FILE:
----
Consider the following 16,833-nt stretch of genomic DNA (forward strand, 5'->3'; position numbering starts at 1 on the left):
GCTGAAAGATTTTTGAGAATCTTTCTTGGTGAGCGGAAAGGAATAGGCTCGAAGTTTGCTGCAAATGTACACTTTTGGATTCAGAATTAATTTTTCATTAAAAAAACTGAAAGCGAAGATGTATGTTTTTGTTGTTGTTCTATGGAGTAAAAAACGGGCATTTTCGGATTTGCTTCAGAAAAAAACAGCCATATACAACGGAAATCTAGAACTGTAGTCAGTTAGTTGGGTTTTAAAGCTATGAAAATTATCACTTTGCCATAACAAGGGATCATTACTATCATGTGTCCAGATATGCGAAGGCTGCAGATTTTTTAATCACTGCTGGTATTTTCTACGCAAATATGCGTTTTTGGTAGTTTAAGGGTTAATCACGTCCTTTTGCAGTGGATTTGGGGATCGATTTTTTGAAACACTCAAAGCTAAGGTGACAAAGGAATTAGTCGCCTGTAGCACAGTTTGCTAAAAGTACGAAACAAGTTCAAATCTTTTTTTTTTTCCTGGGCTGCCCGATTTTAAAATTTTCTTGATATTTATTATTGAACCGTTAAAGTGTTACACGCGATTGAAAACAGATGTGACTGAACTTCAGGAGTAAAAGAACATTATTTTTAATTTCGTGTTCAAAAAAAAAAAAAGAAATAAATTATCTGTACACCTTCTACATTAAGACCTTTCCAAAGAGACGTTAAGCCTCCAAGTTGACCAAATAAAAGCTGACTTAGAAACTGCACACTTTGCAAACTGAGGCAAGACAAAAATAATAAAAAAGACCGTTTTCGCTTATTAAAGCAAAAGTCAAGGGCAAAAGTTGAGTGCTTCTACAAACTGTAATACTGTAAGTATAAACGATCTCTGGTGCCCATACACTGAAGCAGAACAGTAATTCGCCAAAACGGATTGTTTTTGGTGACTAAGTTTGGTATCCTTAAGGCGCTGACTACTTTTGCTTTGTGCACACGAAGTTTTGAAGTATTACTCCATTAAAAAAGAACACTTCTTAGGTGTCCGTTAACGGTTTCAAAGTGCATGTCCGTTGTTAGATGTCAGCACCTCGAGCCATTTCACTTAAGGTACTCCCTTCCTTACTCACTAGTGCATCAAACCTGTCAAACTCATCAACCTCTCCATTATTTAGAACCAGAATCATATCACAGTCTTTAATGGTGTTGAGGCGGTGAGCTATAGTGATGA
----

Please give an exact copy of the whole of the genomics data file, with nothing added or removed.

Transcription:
Consider the following 16,833-nt stretch of genomic DNA (forward strand, 5'->3'; position numbering starts at 1 on the left):
GCTGAAAGATTTTTGAGAATCTTTCTTGGTGAGCGGAAAGGAATAGGCTCGAAGTTTGCTGCAAATGTACACTTTTGGATTCAGAATTAATTTTTCATTAAAAAAACTGAAAGCGAAGATGTATGTTTTTGTTGTTGTTCTATGGAGTAAAAAACGGGCATTTTCGGATTTGCTTCAGAAAAAAACAGCCATATACAACGGAAATCTAGAACTGTAGTCAGTTAGTTGGGTTTTAAAGCTATGAAAATTATCACTTTGCCATAACAAGGGATCATTACTATCATGTGTCCAGATATGCGAAGGCTGCAGATTTTTTAATCACTGCTGGTATTTTCTACGCAAATATGCGTTTTTGGTAGTTTAAGGGTTAATCACGTCCTTTTGCAGTGGATTTGGGGATCGATTTTTTGAAACACTCAAAGCTAAGGTGACAAAGGAATTAGTCGCCTGTAGCACAGTTTGCTAAAAGTACGAAACAAGTTCAAATCTTTTTTTTTTTCCTGGGCTGCCCGATTTTAAAATTTTCTTGATATTTATTATTGAACCGTTAAAGTGTTACACGCGATTGAAAACAGATGTGACTGAACTTCAGGAGTAAAAGAACATTATTTTTAATTTCGTGTTCAAAAAAAAAAAAAGAAATAAATTATCTGTACACCTTCTACATTAAGACCTTTCCAAAGAGACGTTAAGCCTCCAAGTTGACCAAATAAAAGCTGACTTAGAAACTGCACACTTTGCAAACTGAGGCAAGACAAAAATAATAAAAAAGACCGTTTTCGCTTATTAAAGCAAAAGTCAAGGGCAAAAGTTGAGTGCTTCTACAAACTGTAATACTGTAAGTATAAACGATCTCTGGTGCCCATACACTGAAGCAGAACAGTAATTCGCCAAAACGGATTGTTTTTGGTGACTAAGTTTGGTATCCTTAAGGCGCTGACTACTTTTGCTTTGTGCACACGAAGTTTTGAAGTATTACTCCATTAAAAAAGAACACTTCTTAGGTGTCCGTTAACGGTTTCAAAGTGCATGTCCGTTGTTAGATGTCAGCACCTCGAGCCATTTCACTTAAGGTACTCCCTTCCTTACTCACTAGTGCATCAAACCTGTCAAACTCATCAACCTCTCCATTATTTAGAACCAGAATCATATCACAGTCTTTAATGGTGTTGAGGCGGTGAGCTATAGTGATGA